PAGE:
To read the original version of this comment in the original context at Macrobusiness.com.au click this link. (link maybe locked – but there is a free trial available)
There is always the risk that if ponzi-nomics generates a speculative construction rush that actually generates a temporary over supply (which will soon be soaked up by migration) that meaningful reform of a dysfunctional market for land and housing will not happen.
A couple of things to keep in mind.
Rental Vacancy rates remain at rock bottom in all but a few locations.
Anything less than 3% is tight – something between 3.5 – 4% is likely to result in rents reflecting a reasonable negotiating position for potential tenants.
When we start seeing vacancy rates with a high 3 or even a 4 at the front then we will start seeing rents that better reflect the reality of household incomes and not land lord wet dreams.
The cost of bringing new land to market is still burdened with the first users pays all approach to development costs.
This reflects the way that government has decided that loading up new home owners with debt (much of it sourced off shore) and then gouging as much as possible of that private debt is a legitimate approach to government finances.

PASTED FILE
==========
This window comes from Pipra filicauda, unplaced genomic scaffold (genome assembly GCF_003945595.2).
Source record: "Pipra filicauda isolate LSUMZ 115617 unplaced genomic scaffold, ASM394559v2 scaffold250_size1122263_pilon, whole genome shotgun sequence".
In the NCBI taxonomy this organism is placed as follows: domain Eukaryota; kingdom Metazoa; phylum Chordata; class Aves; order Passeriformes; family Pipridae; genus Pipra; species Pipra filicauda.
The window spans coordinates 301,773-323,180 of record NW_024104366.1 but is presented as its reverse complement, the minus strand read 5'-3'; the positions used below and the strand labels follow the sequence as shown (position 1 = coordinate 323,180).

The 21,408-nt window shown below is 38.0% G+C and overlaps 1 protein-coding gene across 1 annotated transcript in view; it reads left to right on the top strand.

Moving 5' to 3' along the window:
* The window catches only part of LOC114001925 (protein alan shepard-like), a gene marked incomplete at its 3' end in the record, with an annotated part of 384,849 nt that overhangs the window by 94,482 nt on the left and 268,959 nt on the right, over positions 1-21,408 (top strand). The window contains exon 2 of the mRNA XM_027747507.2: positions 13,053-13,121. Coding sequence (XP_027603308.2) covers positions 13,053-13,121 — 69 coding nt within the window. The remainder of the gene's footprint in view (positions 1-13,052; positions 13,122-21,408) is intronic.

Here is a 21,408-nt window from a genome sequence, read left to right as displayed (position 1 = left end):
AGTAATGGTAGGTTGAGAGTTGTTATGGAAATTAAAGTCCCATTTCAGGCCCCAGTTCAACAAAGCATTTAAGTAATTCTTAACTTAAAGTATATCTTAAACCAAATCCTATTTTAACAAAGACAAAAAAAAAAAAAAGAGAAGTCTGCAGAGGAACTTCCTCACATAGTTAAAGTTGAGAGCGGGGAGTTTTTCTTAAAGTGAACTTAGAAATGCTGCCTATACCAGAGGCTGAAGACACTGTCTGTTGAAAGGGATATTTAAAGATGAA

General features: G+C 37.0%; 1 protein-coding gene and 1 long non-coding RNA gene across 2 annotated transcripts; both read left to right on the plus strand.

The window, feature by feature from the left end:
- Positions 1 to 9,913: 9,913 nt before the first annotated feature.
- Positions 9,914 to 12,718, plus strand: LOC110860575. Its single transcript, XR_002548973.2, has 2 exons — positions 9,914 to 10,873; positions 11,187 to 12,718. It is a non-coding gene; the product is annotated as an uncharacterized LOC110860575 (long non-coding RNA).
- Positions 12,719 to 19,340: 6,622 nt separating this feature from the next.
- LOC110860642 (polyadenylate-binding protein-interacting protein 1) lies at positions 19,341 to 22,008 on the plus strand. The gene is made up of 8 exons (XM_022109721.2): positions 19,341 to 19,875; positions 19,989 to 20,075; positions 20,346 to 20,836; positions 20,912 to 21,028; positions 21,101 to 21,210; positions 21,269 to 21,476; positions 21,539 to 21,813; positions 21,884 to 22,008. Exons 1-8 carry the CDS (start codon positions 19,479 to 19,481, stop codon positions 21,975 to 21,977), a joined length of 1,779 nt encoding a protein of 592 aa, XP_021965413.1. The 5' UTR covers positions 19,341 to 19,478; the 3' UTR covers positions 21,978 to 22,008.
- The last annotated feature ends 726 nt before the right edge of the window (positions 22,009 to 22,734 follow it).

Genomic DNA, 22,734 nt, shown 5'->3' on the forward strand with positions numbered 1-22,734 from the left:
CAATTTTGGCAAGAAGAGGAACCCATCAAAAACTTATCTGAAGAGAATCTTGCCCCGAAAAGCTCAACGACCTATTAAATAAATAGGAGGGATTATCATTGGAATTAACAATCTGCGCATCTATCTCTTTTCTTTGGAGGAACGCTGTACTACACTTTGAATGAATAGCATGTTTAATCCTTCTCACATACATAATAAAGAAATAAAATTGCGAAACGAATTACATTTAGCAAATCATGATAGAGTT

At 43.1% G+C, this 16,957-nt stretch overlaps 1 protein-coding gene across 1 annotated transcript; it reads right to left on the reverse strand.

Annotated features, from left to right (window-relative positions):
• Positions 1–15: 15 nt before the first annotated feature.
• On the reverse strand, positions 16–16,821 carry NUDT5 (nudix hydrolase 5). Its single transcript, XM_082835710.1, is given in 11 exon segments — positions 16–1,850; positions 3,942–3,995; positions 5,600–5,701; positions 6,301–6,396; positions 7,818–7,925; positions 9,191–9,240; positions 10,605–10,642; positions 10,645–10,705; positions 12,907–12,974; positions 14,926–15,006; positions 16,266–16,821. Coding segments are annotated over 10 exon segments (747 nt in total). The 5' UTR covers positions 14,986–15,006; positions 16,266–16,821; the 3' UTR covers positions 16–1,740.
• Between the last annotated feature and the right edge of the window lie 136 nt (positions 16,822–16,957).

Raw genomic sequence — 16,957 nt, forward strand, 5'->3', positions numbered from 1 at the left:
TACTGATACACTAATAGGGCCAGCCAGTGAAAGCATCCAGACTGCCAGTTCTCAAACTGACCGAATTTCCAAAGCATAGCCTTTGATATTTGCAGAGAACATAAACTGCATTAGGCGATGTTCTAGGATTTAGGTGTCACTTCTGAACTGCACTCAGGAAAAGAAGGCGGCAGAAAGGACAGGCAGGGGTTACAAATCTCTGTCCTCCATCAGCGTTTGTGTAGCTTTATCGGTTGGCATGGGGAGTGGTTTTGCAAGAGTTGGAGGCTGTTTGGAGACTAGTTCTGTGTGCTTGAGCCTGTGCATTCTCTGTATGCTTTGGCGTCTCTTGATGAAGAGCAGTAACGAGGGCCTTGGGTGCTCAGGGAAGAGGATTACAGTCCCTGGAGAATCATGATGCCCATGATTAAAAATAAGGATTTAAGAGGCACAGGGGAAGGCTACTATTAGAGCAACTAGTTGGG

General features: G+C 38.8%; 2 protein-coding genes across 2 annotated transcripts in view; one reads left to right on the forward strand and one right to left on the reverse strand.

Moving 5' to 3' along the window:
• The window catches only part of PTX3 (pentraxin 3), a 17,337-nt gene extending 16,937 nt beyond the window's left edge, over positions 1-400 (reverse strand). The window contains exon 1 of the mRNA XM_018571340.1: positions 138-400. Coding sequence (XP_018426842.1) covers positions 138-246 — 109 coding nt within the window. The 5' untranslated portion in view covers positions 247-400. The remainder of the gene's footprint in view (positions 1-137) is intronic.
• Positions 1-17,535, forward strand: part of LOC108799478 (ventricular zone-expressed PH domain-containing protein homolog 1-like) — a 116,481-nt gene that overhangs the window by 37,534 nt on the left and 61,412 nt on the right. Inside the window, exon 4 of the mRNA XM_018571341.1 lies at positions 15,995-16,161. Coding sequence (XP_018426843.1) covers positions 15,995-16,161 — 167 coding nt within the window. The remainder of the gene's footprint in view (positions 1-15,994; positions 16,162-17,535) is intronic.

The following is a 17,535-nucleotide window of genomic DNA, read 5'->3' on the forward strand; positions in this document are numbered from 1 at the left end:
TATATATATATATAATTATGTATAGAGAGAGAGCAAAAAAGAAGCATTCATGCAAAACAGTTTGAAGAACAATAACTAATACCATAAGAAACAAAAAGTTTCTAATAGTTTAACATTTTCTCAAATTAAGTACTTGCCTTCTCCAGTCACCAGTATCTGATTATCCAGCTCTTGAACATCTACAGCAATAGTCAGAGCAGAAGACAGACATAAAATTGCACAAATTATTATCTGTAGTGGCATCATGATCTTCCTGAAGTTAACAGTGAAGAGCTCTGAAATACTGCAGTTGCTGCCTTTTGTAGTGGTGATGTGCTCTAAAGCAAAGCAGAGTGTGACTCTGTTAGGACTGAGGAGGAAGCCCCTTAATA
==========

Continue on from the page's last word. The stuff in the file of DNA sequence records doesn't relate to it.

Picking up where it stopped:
Now is the time to fix the dysfunctional land and housing markets.
Low cost housing is the only real national asset when it comes to shelter.
Your anecdotes that there are some suburbs with lots of construction work are interesting.
Hopefully they are sign that vacancy rates will rise more generally around the country but a bit of ponzi-froth in some locations is hardly the sign of a healthy market.
Plus your own source does not support your contention that the country is awash with vacant properties.
From the same site – plenty of stats that demonstrate that the market remains far too tight in far too many places.
Melbourne North 2.8%
Western Sydney 2%
North West Melbourne 3.4% (Is that the area you are driving around in?)
South East Melbourne 2.5%
Even in the ghost apartment capital of Australia it is only 4.8%
It sounds like Melbourne may be showing more signs of improvement than Sydney.
But are you seeing signs that rents and sale prices are actually falling in Melbourne.
Empty houses and apartments are not much help if they are not actually on the market for purchase or lease.
We could sell a bunch of ghost apartment blocks to foreigners that remain empty and, beyond the employment involved in construction, do nothing for the lease or re-sale market.
In any event, don’t get me wrong, I would like nothing more than to see the supply of housing more than adequate for the demand from specufestors and actual people who want somewhere to live.
I think it is still too early to celebrate victory especially when most of the fundamental drivers of the long standing imbalance remain in place.
This vampire on the economy needs a good stake.
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